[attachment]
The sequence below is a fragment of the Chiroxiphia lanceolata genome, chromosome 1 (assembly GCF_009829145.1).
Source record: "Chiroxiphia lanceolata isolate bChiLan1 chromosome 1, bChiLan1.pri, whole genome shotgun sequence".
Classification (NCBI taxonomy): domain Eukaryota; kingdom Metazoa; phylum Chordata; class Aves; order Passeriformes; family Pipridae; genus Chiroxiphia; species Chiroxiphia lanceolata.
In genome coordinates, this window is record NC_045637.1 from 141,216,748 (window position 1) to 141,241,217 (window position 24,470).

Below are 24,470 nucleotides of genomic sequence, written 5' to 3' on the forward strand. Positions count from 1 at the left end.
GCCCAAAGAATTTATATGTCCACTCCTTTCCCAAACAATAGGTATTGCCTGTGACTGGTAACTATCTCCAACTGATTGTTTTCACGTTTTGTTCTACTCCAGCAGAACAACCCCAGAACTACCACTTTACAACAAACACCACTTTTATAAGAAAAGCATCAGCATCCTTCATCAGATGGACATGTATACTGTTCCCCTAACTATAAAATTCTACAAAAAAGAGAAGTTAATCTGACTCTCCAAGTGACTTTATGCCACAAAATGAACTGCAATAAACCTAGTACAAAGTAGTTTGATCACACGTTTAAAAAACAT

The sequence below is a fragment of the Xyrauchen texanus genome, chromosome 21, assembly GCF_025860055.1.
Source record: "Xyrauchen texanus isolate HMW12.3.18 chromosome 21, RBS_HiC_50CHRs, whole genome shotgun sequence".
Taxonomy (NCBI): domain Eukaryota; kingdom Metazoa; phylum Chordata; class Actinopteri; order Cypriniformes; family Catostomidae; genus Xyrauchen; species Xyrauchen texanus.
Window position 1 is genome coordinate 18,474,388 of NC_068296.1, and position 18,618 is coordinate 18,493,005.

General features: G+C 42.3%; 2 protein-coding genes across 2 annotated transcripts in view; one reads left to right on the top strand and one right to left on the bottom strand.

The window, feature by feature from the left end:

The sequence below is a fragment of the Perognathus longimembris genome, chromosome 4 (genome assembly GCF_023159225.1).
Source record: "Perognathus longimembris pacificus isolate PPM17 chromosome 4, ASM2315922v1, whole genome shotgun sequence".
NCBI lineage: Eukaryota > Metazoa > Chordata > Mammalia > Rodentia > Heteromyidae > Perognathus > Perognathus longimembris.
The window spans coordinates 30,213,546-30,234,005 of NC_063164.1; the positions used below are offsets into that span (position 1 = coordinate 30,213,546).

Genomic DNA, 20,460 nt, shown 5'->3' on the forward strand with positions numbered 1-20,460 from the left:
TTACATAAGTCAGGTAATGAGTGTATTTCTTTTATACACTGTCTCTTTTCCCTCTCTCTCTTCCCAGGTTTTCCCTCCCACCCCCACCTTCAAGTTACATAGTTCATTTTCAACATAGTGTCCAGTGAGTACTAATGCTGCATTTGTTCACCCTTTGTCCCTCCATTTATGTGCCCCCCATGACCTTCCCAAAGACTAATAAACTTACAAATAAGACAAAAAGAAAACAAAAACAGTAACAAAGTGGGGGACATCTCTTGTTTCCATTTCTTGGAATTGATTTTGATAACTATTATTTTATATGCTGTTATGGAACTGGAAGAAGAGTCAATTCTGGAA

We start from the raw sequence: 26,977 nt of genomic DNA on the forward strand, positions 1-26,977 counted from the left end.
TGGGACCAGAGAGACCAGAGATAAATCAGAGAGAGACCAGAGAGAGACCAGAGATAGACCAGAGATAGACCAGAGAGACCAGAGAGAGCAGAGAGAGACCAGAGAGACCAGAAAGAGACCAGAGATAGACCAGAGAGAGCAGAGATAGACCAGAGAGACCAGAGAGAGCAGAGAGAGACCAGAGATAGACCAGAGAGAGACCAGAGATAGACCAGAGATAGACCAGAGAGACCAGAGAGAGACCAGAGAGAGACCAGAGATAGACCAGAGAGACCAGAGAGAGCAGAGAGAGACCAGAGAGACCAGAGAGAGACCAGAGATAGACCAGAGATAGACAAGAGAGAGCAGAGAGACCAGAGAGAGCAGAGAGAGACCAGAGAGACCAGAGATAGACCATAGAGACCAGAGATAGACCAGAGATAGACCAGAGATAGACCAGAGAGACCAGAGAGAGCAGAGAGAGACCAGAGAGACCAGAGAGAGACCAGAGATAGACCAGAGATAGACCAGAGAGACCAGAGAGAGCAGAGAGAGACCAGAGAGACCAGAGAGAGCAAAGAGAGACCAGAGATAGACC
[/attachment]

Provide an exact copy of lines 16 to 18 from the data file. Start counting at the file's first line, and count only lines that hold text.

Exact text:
The window spans coordinates 30,213,546-30,234,005 of NC_063164.1; the positions used below are offsets into that span (position 1 = coordinate 30,213,546).

Genomic DNA, 20,460 nt, shown 5'->3' on the forward strand with positions numbered 1-20,460 from the left:
TTACATAAGTCAGGTAATGAGTGTATTTCTTTTATACACTGTCTCTTTTCCCTCTCTCTCTTCCCAGGTTTTCCCTCCCACCCCCACCTTCAAGTTACATAGTTCATTTTCAACATAGTGTCCAGTGAGTACTAATGCTGCATTTGTTCACCCTTTGTCCCTCCATTTATGTGCCCCCCATGACCTTCCCAAAGACTAATAAACTTACAAATAAGACAAAAAGAAAACAAAAACAGTAACAAAGTGGGGGACATCTCTTGTTTCCATTTCTTGGAATTGATTTTGATAACTATTATTTTATATGCTGTTATGGAACTGGAAGAAGAGTCAATTCTGGAA